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How to deal with microplastics in our daily life

25 June 2024
Irene Maltagliati
Irene Maltagliati

Microplastics are everywhere. These tiny pieces of plastic enter our bodies through the air that we breathe, the water we drink, and the food we eat. In her research, Irene Maltagliati, a PhD candidate in Health and Environmental communication and Scientific Coordinator at the Rudolf Agricola School, focuses on how we can be more aware of microplastics and change our behaviour.

Text: Jelle Posthuma / Photos: Henk Veenstra

‘I'm pretty sure microplastics are leaking from your disposable cup,’ Maltagliati says shortly after we have found a table in the local cafeteria. Indeed, the UG PhD candidate should know. Together with fellow researchers Josefine Geiger, Barbro Melgert, Marieke Wieringa, and João Graça, Maltagliati looks at behaviours involving microplastics. These tiny, solid plastic particles are emitted during the abrasion or degradation of plastic products and synthetic fabrics, and in most cases, are invisible to the naked eye. ‘We tend to associate microplastics with marine litter, but it is so much more than that.’

Thirty ways to be exposed

Maltagliati and her colleagues identified more than 30 behaviours that emit or expose us to microplastics. These include the drying of synthetic clothes, heating our meals that are kept in plastic containers in the microwave, and participating in traffic—abrasive car tyres are a major source of microplastics. ‘It is virtually impossible to avoid plastic in our daily life. Nevertheless, we can take action to try to prevent microplastics from ending up in the air, in our drinks, or in our food.’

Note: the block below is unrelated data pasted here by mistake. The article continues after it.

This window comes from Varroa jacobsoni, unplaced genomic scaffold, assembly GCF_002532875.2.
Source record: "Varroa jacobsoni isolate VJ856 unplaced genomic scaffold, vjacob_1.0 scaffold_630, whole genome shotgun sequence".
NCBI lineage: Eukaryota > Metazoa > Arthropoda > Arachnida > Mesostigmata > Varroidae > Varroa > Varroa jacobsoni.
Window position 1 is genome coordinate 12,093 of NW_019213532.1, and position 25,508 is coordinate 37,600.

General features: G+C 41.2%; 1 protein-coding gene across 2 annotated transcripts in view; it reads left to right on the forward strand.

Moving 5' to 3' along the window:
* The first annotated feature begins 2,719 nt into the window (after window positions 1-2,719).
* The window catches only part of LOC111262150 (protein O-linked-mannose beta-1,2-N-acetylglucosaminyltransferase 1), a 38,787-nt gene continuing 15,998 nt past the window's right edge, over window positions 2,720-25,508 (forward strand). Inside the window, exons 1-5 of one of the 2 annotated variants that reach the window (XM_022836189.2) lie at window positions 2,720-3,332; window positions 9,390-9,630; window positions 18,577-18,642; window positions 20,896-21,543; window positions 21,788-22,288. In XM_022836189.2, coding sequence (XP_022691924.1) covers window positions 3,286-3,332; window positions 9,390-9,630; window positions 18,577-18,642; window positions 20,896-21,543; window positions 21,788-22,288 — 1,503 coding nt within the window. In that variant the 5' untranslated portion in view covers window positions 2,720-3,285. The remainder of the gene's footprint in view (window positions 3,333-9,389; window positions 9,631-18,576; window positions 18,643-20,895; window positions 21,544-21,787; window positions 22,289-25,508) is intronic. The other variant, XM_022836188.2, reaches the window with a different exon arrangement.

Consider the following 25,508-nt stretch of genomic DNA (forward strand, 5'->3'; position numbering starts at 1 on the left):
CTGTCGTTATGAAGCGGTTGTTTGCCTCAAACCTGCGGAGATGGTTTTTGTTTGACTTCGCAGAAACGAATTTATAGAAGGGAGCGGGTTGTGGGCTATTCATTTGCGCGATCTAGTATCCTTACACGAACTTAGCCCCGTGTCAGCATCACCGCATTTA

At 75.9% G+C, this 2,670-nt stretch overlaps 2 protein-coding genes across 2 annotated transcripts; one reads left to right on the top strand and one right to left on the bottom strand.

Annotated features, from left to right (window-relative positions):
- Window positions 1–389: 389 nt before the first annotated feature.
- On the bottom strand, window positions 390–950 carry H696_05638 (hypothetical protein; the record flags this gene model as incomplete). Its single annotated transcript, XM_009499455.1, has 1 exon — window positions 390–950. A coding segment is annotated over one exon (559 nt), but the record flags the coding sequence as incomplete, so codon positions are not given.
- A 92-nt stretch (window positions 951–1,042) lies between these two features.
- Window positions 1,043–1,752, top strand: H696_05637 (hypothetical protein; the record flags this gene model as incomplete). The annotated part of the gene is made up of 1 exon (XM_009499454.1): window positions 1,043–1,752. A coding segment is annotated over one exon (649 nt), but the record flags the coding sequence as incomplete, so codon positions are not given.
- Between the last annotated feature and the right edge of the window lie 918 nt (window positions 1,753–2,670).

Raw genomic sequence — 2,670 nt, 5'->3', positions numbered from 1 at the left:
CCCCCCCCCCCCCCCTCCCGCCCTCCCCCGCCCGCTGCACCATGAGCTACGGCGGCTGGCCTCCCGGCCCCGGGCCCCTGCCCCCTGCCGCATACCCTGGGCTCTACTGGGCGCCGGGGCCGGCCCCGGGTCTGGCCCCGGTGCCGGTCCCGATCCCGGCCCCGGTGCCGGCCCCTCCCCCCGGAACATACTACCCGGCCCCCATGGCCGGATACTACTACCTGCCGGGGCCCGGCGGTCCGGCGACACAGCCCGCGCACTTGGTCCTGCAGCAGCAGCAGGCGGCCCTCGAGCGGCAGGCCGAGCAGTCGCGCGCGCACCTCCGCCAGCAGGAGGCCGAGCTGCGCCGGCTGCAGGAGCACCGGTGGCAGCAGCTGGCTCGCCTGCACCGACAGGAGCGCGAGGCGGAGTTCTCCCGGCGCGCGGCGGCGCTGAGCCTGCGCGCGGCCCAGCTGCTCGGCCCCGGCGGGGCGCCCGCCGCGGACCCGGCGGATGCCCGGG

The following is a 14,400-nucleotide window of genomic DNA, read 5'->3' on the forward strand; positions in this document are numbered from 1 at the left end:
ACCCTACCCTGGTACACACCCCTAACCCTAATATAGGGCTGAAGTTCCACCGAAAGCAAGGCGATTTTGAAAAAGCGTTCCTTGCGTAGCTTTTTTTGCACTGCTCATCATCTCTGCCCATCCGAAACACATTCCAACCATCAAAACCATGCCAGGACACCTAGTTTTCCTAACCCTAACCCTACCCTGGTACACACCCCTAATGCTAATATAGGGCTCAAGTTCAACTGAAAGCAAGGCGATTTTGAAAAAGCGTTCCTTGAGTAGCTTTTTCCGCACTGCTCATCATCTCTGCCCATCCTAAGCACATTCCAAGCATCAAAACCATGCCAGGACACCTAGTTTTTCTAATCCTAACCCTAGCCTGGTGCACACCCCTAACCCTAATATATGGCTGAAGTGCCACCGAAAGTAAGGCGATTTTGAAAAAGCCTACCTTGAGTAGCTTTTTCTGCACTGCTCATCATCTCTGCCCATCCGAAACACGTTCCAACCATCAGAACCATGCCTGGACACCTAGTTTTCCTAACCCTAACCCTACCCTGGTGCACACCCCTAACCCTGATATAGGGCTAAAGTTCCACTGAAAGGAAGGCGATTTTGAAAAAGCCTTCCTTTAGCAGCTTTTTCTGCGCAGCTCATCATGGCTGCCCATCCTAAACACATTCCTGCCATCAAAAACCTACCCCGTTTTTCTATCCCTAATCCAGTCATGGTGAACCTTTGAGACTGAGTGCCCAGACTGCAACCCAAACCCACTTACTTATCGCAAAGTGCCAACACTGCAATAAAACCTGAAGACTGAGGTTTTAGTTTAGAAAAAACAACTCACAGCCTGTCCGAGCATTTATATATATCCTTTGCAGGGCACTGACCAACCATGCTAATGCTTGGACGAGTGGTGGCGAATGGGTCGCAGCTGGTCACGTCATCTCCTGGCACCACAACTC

Maltagliati’s research focuses on how citizens deal with microplastics. The project is part of the Microplastics and Human Health Consortium (MOMENTUM), funded by ZonMw. The aim of ‘Microplastics and Citizens’ is to raise public awareness about microplastics and their origins, to understand people’s concerns and empower them to change their daily behaviours.

Scary and overwhelming

The tiny pieces of plastic are found in various places in the human body, such as in your heart or lungs. Microplastics have even been found in placentas. This makes microplastics ‘quite a scary topic’, the PhD candidate points out. ‘We were shocked ourselves when we heard the long list of examples. That is why the project focuses on how we could best share knowledge about microplastics with citizens, without scaring or overwhelming them.’

‘When people are anxious or overwhelmed, or feel they can’t do anything about it, they are unlikely to take action. Fear leads to apathy, or dismissal of information. We sometimes notice this behaviour in response to climate change, for example. This is why communication is very important. We have to communicate about it as a problem, but at the same time provide concrete actions and offer a positive perspective.’

Irene Maltagliati
‘I'm pretty sure microplastics are leaking from your disposable cup. We tend to associate microplastics with marine litter, but it is so much more than that'

Changing behaviour

To better map citizens' awareness and habits, Maltagliati and her colleagues conduct  interviews, set up focus groups, and conduct surveys with experts and the public, so that the researchers can identify how to motivate and help citizens to change their behaviour. Not all identified actions are equally impactful and easily changed. ‘That is why we focus on the most impactful behaviours.’

In this case, insights from the behavioural sciences are also very important, the PhD candidate continues. ‘Which behaviours we do the most and which are the easiest to change. Indoors, for example, it is feasible to ventilate and vacuum properly to prevent microplastics in the air. We can also easily replace some plastic products, such as the plastic cutting board or the plastic container we use for the microwave. However, sometimes things are beyond our direct control, such as the synthetic carpets in our offices or the traffic in the area we live in. In many cases, structural solutions are also needed.’